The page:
Four students enrolled in Stanford University’s Design for Extreme Affordability course developed an innovative new incubator that mothers in remote villages around the world are using to save the lives of their babies born too soon or too small to maintain healthy body temperature. Many of these babies are born at home to parents who cannot afford hospital-based incubators or the time - often weeks - away from home to tend their incubator-bound babies. Today, thousands of those infants are surviving and thriving, thanks to the Embrace Infant Warmer, designed, developed and distributed globally by the team of students who became medical entrepreneurs.
None of the students - Jane Chen, Linus Liang, Naganand Murty, and Rahul Panicker - were parents when the course started. They knew almost nothing about tending to babies. Individually, they were studying electrical engineering, computer science, and business. Once the class was over, the students just didn’t have the heart to abandon the project.
The team learned that 20 million babies are born prematurely or at low birth weight each year, that one million of them die the day they’re born, and that hypothermia is the leading cause of death in these babies born with too little fat to maintain a healthy body temperature. According to Chen, “room temperature feels like freezing cold water to them.”
Brainstorming sessions in a tree led to research trips to Nepal and India. The insights they discovered in the field led to design perfection, happy parents, and healthy babies. The journey transformed their way of thinking, from dedicated students to medical device developers and international distribution experts.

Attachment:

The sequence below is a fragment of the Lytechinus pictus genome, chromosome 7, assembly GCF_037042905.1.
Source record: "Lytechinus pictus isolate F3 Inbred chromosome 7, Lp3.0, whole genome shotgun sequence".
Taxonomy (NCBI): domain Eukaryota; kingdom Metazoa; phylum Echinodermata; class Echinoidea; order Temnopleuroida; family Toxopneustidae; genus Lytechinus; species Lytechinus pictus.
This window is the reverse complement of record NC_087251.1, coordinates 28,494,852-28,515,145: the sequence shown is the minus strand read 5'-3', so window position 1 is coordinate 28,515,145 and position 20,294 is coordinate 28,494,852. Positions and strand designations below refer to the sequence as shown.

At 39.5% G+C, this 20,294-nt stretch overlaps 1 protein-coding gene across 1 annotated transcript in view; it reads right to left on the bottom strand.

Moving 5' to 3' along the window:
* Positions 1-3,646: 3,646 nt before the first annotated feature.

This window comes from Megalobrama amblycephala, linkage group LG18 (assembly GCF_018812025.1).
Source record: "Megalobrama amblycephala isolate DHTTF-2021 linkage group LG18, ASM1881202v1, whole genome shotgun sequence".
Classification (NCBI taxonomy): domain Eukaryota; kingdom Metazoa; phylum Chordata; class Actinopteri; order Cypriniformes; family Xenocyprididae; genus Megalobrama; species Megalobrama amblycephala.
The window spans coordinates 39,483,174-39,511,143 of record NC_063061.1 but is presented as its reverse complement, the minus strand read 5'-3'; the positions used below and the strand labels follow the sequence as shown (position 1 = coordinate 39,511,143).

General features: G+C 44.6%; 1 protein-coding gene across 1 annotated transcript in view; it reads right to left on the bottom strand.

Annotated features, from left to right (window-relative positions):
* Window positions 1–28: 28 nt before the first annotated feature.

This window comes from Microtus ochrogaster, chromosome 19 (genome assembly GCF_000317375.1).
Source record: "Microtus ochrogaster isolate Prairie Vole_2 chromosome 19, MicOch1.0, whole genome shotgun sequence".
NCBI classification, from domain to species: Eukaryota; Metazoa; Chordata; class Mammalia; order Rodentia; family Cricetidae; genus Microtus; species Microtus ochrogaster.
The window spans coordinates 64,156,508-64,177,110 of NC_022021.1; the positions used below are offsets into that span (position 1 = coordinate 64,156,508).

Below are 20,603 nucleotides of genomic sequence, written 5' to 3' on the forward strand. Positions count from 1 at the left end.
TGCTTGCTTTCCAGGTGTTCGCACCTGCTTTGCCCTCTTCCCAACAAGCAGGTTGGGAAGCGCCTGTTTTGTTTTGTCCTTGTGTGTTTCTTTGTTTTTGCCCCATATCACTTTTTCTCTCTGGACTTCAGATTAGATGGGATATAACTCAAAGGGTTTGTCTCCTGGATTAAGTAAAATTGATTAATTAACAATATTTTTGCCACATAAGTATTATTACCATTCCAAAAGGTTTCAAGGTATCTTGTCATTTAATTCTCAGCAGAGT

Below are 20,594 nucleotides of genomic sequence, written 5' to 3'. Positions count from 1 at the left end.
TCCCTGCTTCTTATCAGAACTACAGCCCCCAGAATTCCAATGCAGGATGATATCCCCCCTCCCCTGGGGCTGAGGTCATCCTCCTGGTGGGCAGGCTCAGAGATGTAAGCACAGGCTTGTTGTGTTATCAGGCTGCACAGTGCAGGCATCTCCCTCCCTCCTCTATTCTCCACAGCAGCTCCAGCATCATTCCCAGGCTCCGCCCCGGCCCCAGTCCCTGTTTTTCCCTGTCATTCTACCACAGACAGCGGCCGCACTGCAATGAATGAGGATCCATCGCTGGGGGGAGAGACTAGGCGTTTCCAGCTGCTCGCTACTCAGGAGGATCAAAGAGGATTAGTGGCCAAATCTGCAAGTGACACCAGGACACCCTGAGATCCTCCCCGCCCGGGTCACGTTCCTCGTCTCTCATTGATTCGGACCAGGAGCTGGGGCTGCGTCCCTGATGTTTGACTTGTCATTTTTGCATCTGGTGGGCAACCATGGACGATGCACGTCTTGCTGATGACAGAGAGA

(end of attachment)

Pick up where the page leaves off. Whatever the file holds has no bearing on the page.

Their original Embrace Infant Warmer can be used anywhere and there is an electrical supply to warm it. A newer design uses hot water. Either model can be used at home, is portable, lightweight, and sells for only a tiny fraction of the cost of traditional hospital incubators that can cost $20,000 or more.
The ABC News TV show, 20/20, featured the Embrace Infant Warmer in 2010 and told of Nisha, a baby girl born in Bangalore weighing just five pounds. Nisha is thought to be the first life saved by the Embrace Infant Warmer and the team of four dedicated students with too much heart to walk away from a class project that had life-saving potential.
Today, more than 3,000 babies have used the Embrace Infant Warmer. The team is working with nonprofit organizations in nine countries and negotiating a global distribution partnership with GE Healthcare. And one of them is now a parent, too.
Source: Kelley, Tom and David Kelley. "A Solution for Poor Mothers, When Expensive Hospital Incubators Won't Do." Slate. Web. 16 Nov 2013.